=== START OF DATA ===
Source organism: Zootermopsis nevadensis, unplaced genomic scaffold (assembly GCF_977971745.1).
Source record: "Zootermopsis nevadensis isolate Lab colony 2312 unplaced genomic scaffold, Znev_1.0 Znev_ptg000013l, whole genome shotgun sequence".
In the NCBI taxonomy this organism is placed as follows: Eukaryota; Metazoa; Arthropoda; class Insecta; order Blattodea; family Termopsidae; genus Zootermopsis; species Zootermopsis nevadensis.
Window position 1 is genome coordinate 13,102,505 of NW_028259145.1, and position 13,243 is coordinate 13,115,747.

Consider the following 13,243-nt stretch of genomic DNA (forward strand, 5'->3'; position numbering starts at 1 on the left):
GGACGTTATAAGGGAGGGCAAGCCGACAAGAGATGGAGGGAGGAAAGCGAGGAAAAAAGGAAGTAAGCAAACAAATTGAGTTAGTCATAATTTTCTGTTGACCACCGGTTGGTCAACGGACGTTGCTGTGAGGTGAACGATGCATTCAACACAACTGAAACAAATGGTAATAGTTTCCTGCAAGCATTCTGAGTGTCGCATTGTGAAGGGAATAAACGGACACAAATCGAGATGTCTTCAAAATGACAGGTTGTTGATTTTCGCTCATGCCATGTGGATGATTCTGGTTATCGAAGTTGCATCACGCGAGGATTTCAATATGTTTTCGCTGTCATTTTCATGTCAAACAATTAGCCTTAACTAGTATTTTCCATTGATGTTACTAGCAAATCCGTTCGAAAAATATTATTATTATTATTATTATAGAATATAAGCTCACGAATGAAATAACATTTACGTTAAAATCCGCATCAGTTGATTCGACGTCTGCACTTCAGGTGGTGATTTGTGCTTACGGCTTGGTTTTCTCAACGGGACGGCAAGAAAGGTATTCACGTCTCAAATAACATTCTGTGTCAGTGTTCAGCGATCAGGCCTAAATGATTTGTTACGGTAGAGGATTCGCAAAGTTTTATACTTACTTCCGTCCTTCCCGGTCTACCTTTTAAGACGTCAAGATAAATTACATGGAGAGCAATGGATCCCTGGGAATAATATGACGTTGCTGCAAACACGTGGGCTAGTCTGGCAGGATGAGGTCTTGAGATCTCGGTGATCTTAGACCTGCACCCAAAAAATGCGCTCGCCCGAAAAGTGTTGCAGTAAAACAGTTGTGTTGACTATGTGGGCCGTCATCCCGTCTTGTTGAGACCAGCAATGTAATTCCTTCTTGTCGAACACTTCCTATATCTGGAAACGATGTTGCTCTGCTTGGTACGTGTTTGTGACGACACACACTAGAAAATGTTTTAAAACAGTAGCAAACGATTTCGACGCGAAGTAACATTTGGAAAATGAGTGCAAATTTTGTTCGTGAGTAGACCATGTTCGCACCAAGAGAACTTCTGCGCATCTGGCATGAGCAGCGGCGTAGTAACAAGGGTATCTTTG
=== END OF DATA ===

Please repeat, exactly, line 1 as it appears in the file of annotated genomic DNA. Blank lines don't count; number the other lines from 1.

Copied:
Source organism: Zootermopsis nevadensis, unplaced genomic scaffold (assembly GCF_977971745.1).